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    One of the reasons he might have easily matched your pace is that Chino Hills is nothing but HILLS! I have friends there so it used to be a trainging ground for us, when they rode. We would do repeats over Grand Ave. Sometimes Grand thru Carbon Canyon, back over Grand then to SanDimas around Raging Waters (Bonelli Park). 30-50 mile loops.

    If he does these rides regularly, then it could be that he does more hill work than you do, nothing more. The more climbing you do, the better you will get. I wouldn't be surprised if he had to struggle to keep up if you started training in the hills.

    MY buds were 150 lb'ers and I was 250. They said I could never keep up with them cause they had climbing bodies (my buds are arses!). I started training in the hills and that has changed!

    When I dropped down to 220 and beat them by over an hour in BigBear, they quit riding with me! Oh well, they sucked anyway!

    Your bud does sound cool to ride with you though. You got all the motivation and support right there. go with it!

  4. #4
    Senior Member LandKurt's Avatar
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    Quote Originally Posted by Lord Chaos View Post
    After we got back, I got to thinking about what we'd done. I still think it's neat that human beings can do this kind of thing. Where does the energy come from? Then I did some rough calculations. With my bike I'm about 250 pounds, and we climbed 2000 feet, so that's 500,000 foot-pounds of work done. John is about 160 with his bike, so he did 320,000 foot-pounds. Big difference.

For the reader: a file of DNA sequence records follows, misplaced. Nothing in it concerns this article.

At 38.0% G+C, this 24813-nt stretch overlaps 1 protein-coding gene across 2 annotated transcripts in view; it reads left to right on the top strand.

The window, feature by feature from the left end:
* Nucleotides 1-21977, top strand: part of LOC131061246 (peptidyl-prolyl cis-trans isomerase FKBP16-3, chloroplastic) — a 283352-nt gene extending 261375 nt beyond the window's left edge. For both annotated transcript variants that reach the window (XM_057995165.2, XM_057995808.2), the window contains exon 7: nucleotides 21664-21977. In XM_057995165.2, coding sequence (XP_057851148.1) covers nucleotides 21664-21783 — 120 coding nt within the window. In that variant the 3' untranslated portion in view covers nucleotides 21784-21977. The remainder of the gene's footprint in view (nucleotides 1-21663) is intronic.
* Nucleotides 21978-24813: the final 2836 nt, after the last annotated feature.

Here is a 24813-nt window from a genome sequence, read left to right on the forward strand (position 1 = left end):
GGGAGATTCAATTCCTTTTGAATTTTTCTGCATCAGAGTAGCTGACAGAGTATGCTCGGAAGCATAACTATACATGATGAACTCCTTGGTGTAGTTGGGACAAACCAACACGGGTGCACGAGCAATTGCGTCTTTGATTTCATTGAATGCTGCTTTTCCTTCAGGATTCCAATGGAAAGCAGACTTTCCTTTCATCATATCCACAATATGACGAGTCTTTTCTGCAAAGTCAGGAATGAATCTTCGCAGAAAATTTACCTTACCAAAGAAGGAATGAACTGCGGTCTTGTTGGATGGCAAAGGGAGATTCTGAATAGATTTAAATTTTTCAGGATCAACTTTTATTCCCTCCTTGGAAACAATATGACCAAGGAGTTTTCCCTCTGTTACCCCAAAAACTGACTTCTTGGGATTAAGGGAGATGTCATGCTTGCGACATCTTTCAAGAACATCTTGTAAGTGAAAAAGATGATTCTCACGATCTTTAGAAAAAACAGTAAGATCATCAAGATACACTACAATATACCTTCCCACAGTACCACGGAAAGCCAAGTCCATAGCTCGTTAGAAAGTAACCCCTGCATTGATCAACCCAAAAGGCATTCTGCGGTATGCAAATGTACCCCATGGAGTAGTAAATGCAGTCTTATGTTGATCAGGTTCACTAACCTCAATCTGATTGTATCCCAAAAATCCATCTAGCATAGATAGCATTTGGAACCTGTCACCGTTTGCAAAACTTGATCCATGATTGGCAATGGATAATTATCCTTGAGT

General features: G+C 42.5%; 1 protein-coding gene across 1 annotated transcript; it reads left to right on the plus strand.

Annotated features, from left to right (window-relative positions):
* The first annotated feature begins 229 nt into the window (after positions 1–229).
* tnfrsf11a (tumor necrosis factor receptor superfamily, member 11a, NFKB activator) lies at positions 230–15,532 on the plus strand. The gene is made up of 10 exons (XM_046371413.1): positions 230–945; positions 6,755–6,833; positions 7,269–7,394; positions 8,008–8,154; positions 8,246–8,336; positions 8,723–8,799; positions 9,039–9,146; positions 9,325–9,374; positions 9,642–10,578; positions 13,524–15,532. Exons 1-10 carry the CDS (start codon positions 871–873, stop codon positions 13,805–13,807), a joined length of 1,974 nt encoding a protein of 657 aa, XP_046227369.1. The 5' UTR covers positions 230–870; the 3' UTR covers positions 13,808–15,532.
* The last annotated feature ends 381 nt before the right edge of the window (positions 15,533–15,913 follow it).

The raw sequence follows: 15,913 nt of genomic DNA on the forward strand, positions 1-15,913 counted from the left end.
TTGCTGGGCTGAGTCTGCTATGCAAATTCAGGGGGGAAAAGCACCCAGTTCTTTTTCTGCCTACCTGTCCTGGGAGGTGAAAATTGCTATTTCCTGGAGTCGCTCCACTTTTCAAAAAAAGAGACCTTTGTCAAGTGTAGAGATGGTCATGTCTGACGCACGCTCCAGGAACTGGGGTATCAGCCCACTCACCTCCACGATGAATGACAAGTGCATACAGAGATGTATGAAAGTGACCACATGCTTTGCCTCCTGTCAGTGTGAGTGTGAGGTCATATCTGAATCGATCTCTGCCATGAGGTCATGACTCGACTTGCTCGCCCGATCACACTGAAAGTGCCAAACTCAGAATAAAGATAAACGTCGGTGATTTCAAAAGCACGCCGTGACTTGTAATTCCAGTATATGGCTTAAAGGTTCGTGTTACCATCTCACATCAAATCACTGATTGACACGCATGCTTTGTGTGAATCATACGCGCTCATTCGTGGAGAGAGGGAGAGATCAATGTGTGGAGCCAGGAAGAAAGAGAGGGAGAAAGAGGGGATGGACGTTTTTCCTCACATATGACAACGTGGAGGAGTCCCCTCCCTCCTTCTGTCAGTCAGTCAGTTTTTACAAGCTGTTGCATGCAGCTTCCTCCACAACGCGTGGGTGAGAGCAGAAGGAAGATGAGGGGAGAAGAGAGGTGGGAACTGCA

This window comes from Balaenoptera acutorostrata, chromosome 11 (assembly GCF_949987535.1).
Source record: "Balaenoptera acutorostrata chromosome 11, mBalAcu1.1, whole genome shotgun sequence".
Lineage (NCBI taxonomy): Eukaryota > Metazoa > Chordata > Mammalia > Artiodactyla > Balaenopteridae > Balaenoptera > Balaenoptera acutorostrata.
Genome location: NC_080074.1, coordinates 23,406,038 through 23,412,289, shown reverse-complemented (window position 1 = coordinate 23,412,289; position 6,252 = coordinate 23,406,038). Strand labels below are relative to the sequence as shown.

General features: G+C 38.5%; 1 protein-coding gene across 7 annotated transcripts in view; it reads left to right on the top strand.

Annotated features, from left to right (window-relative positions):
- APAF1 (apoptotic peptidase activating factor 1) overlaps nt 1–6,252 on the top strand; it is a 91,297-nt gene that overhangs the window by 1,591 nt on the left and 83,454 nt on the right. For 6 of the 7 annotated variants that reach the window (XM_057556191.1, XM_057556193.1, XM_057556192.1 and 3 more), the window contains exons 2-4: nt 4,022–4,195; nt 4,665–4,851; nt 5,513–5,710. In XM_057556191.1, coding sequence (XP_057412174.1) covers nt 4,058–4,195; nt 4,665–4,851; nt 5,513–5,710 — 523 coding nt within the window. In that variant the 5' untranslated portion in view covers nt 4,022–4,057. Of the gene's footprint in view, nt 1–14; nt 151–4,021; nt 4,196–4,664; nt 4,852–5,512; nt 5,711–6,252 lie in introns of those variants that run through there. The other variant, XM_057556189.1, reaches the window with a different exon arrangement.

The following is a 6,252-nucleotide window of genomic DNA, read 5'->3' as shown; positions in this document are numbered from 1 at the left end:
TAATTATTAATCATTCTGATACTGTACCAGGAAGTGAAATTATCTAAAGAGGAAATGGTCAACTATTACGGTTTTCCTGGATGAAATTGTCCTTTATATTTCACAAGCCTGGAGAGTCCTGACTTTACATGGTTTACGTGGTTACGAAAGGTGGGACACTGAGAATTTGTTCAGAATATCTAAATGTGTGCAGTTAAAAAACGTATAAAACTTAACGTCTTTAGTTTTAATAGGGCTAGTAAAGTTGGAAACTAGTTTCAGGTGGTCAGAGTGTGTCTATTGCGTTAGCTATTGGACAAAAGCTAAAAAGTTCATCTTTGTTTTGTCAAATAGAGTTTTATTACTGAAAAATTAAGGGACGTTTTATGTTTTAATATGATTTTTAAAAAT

The energy comes from food, as you well know. Those half million foot pounds of energy convert to only 162 food calories. That's the energy in 0.74 oz. of stored fat. Of course, you burned more energy than that with wind resistance, friction and imperfect conversion of food to mechanical energy. I've heard 40 calories burned per mile, but that has to vary a good deal based on hills, speed, weight, headwind, and training.

    I often wonder about how many watts I'm putting out. I'd love to have a power meter just to see the figures, but I can't justify the expense out of idle curiosity. I've seen a Kurt Kinetic graph that indicates it takes about 100 watts to maintain a speed of 13 MPH on the level for an average (probably non clyde) rider. That goes up to 200 watts at 18 MPH, 500 watts at 27 MPH, and 1400 watts if you want to hit 40 MPH.

    I've tried computing what it takes to get me up a hill. I've got it figured at speed times grade times a constant of about 6. That is: going 10 MPH up a 5% grade is 10 x 5 x 6 = 300 watts. So I think I manage to put out 300 - 400 watts for short periods up hills. Good riders probably maintain that for the entire ride.

    What amazes me about humans is the different levels of capability. I'm beyond rank novice cyclist, but I've got a lot farther I could go.
    The upside of hills is the downside